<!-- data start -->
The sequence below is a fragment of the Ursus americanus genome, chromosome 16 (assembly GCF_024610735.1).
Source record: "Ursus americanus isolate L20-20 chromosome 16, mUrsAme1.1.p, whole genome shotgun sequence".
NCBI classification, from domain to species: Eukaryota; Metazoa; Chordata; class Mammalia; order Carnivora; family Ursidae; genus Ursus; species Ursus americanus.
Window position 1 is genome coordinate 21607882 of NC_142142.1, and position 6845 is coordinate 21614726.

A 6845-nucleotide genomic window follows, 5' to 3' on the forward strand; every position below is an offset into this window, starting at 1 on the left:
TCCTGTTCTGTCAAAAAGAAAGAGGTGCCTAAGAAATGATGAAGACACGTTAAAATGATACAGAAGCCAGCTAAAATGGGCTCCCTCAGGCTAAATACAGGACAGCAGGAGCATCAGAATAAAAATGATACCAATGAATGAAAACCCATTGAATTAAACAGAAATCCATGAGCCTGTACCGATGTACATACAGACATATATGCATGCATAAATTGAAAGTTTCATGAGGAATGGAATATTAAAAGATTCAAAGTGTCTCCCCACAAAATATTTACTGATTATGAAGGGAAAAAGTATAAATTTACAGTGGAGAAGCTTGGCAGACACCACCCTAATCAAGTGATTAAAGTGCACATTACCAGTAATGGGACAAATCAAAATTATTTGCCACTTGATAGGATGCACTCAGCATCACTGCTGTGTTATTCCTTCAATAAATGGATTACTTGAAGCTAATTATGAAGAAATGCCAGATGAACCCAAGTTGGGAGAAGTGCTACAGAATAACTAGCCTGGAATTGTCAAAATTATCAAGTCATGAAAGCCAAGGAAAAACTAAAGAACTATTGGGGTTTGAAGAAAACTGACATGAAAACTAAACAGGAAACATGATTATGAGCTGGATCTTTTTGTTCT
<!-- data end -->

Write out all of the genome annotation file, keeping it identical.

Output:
The sequence below is a fragment of the Ursus americanus genome, chromosome 16 (assembly GCF_024610735.1).
Source record: "Ursus americanus isolate L20-20 chromosome 16, mUrsAme1.1.p, whole genome shotgun sequence".
NCBI classification, from domain to species: Eukaryota; Metazoa; Chordata; class Mammalia; order Carnivora; family Ursidae; genus Ursus; species Ursus americanus.
Window position 1 is genome coordinate 21607882 of NC_142142.1, and position 6845 is coordinate 21614726.

A 6845-nucleotide genomic window follows, 5' to 3' on the forward strand; every position below is an offset into this window, starting at 1 on the left:
TCCTGTTCTGTCAAAAAGAAAGAGGTGCCTAAGAAATGATGAAGACACGTTAAAATGATACAGAAGCCAGCTAAAATGGGCTCCCTCAGGCTAAATACAGGACAGCAGGAGCATCAGAATAAAAATGATACCAATGAATGAAAACCCATTGAATTAAACAGAAATCCATGAGCCTGTACCGATGTACATACAGACATATATGCATGCATAAATTGAAAGTTTCATGAGGAATGGAATATTAAAAGATTCAAAGTGTCTCCCCACAAAATATTTACTGATTATGAAGGGAAAAAGTATAAATTTACAGTGGAGAAGCTTGGCAGACACCACCCTAATCAAGTGATTAAAGTGCACATTACCAGTAATGGGACAAATCAAAATTATTTGCCACTTGATAGGATGCACTCAGCATCACTGCTGTGTTATTCCTTCAATAAATGGATTACTTGAAGCTAATTATGAAGAAATGCCAGATGAACCCAAGTTGGGAGAAGTGCTACAGAATAACTAGCCTGGAATTGTCAAAATTATCAAGTCATGAAAGCCAAGGAAAAACTAAAGAACTATTGGGGTTTGAAGAAAACTGACATGAAAACTAAACAGGAAACATGATTATGAGCTGGATCTTTTTGTTCT